Slap the Block

In case you have wondered what the green and white icon in the sidebar to the right is all about, here is its story. About a year ago A Danish newspaper published some cartoons about the Prophet. (Only one of the prophets is frequently referred to simply as The Prophet – as a bright and culturally-sensitive individual you can already identify him so I shall continue without adding further detail). This led to much furor and froth in many Muslim communities.

The cartoons were also posted on many websites. In Pakistan a couple of highly incensed individuals filed petitions, one to block these websites and another one to register cases of blasphemy. The Supreme Court of Pakistan heard these petitions and directed the government to block websites displaying the cartoons. After this point the Pakistan Telecommunications Authority (PTA) issued a letter to Internet Service Providers (ISPs) instructing them to block 12 particular websites (a barely-legible image of the letter is available on this BBC site). One of these sites was hosted on the domain. Why these specific websites, and only 12, were selected is not quite clear; surely there must have been many more sites than twelve displaying the cartoons.

Whatever the case, in implementing PTA’s directive the ISPs managed to block out the entire blogspot domain instead of the one specific blog listed in the directive. I do not know whether the domains carrying the other websites noted in PTA’s directive were blocked in their entirety or not. However since Blogger ( hosts a very large number of blogs and all of those became inaccessible in Pakistan, that blockage achieved considerable notoriety. Of course bloggers and blog readers have found workarounds such as the re-directing service provided by, which is accessed via the green and white icon in the sidebar.

Based on what I have read it seems that the Government of Pakistan did not really initiate the blockage of blogs. A member of the Pakistani public petitioned the court which directed the Government to block websites displaying the offending cartoons. The responsible government agency (PTA) picked twelve sites and asked ISPs to block those. Then through laziness, technical incompetence, overzealousness, or fear, the ISPs blocked an entire domain instead of a specific blog hosted in that domain.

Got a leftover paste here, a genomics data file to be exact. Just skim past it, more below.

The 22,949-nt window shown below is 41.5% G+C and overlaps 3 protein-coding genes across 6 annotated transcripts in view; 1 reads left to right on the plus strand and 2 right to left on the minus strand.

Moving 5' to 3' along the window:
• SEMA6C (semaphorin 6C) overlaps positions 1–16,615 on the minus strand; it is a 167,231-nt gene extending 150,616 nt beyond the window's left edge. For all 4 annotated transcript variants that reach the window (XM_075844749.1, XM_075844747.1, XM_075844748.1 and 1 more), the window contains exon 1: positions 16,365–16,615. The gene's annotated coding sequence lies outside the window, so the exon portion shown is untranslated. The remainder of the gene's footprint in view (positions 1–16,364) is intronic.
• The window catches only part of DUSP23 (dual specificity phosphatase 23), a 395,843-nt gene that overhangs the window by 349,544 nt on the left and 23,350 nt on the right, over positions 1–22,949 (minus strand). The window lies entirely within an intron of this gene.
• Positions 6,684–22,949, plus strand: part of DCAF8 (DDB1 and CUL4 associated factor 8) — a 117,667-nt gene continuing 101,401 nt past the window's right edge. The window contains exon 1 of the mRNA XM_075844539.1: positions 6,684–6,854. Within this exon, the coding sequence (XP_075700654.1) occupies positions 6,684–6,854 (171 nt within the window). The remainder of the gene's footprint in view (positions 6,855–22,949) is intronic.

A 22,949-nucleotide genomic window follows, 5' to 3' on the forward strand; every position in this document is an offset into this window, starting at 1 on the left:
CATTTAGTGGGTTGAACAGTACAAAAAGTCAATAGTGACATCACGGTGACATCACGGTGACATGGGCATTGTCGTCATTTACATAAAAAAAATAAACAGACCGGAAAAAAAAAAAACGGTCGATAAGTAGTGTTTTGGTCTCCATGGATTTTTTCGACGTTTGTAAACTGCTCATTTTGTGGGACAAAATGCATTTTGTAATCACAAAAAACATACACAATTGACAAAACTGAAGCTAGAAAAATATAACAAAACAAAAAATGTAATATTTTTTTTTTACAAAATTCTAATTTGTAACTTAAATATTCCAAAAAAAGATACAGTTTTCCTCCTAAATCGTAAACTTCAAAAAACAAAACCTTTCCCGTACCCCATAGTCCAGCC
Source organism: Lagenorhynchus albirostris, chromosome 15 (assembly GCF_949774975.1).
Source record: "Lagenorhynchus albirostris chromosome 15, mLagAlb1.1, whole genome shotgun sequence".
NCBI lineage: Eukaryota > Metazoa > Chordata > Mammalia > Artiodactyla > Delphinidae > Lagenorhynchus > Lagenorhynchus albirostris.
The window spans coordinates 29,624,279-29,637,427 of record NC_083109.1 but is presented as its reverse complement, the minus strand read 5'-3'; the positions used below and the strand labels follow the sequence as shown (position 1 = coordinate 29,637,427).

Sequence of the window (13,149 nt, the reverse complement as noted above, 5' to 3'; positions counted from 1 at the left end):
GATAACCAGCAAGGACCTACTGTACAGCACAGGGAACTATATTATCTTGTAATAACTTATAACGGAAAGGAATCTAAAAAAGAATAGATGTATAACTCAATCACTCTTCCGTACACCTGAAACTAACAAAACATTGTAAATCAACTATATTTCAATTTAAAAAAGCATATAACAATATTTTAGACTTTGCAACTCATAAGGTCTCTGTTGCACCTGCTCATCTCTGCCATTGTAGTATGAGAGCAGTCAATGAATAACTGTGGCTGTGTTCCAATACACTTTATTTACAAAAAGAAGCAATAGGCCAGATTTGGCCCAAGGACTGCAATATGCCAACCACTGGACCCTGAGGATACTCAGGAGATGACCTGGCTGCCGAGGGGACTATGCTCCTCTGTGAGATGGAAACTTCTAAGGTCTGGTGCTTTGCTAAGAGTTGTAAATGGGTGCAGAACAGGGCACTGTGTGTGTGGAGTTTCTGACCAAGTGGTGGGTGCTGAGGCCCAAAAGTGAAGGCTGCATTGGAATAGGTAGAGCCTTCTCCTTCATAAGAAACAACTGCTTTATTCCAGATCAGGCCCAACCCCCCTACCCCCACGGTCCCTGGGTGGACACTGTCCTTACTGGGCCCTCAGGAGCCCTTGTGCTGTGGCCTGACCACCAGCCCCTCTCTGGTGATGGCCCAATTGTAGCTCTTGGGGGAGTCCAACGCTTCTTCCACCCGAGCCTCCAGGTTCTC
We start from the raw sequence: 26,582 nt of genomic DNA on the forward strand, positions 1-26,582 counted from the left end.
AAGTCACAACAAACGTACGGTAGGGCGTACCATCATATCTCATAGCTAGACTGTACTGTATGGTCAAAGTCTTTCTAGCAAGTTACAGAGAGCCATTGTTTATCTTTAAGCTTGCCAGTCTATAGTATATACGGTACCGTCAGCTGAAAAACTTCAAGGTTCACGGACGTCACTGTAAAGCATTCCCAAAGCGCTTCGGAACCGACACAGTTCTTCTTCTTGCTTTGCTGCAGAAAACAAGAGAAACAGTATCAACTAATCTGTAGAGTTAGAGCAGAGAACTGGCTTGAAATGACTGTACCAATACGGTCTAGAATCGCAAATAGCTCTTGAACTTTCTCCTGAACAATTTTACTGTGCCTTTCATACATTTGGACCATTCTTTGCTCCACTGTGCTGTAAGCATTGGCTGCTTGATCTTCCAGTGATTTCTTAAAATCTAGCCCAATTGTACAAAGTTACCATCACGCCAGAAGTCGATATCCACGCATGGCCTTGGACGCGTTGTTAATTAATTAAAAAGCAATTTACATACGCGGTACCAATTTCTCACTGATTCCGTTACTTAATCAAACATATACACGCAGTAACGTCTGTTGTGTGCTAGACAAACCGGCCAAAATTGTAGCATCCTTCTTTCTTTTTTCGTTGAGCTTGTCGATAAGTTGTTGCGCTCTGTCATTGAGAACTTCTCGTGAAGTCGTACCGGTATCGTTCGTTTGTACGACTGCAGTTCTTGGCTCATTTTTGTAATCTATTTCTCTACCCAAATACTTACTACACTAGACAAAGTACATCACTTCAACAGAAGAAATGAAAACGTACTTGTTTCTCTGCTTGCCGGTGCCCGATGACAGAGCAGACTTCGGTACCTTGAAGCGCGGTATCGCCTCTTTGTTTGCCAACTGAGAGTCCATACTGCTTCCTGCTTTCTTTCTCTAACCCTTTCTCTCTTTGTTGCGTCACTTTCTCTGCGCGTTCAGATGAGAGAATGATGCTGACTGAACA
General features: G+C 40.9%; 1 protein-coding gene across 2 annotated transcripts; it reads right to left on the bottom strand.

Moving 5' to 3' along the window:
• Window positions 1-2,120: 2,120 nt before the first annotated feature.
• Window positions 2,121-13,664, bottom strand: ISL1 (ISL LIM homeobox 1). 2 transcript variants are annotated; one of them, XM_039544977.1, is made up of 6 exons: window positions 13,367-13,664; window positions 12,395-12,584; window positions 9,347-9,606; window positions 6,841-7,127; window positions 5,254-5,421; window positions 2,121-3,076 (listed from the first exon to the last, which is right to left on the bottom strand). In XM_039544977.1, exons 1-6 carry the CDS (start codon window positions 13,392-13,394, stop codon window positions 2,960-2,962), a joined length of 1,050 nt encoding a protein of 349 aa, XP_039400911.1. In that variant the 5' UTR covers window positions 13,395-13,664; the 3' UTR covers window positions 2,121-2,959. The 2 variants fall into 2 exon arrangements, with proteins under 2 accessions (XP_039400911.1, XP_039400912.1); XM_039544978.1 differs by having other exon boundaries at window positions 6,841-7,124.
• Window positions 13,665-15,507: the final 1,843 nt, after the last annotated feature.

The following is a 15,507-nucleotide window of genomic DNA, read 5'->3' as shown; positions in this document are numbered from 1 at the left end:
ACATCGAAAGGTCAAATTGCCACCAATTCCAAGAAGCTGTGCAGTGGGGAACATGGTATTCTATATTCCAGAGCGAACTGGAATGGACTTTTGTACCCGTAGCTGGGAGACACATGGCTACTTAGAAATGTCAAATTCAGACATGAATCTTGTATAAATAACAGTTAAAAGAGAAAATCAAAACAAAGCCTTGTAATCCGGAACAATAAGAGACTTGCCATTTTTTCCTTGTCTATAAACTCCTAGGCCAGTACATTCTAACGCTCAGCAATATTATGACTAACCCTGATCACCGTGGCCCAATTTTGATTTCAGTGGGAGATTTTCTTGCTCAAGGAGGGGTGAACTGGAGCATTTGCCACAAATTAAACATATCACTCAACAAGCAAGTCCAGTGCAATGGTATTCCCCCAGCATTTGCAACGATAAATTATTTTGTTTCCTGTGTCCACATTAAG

Movements protesting the blockage want to pressure the Government of Pakistan to lift the blockage. But if the Government is complying with a Supreme Court order, can it unilaterally lift the blockage in defiance of that court? I suspect not. Either the court would have to overturn its own order or Parliament would have to pass some law to enable the blockage to be lifted.

Additionally, it is not clear why ISPs are blocking the entire Blogger domain (and possibly other domains) instead of just the twelve sites required by PTA’s directive. I am sure that there are enough technically savvy people in Pakistan that some would volunteer to isolate just the twelve sites instead of entire domains if the ISPs found it difficult to do that on their own. Could it be that the ISPs fear being targeted by extremist groups? If such is not the case, perhaps blockage protestors could succeed in having the domain blockage lifted by applying commercial pressure to the ISPs.

Then there is the entire issue of free speech. Is the concept of freedom of expression even recognized in the constitution of Pakistan or its legal system (originally inherited from the British)?

These are all serious questions that need to be researched and discussed. Perhaps some approach other than protesting to the Government of Pakistan is needed to bring about change. In the meantime, if you are located in Pakistan, slap the block on blogs by clicking on the green and white icon in the sidebar to access those blogs.


4 responses to “Slap the Block

  1. Isabella Montefalco

    Qiyas: Thank you for this explication of Pakistan’s censorship scrap. Your question regarding the Pakistani Constitution’s declarations about freedom of speech is answered by Section II, Article 19, of that document: The passage states that “Every citizen shall have the right to freedom of speech and expression, and there shall be freedom of the press, subject to any reasonable restrictions imposed by law in the interest of the glory of Islam. . . .”

    In other words, free speech for right-thinkers only.

  2. Isabella, thank you for providing a reference to the relevant article of the Pakistani constitution. It helps to explain the government’s action in imposing a block.

    If proponents of freedom of expression want to have an impact they must work to have this article amended. However such activity will run smack into the issue of not providing preferred status to any specific religion, or indeed to religion in general. That may prove to be a little challenging in the present climate …

  3. Believe it or not I haven´t even seen the famous cartoons yet, however was directly affected by them recently. My husband Sohail so happens to have a Danish passport and was therefore not eligible to apply for a visa to come to Pakistan with me last month…Yes, we know, he´ll simly have to change nationality soon. In the mean time Euros are all with the Danes and some slanderous site informs of plans to make a stance in favour of DK at an upcoming Spanish-Danish soccer match.
    It´s all a bit much_when we all just get along?

  4. My site is also block with PTCL. I can access my site via World Call connection and Warid via my cell.

    But cannot open site via Wi-Tribe and PTCL.

    How to fix the issue any one can help?

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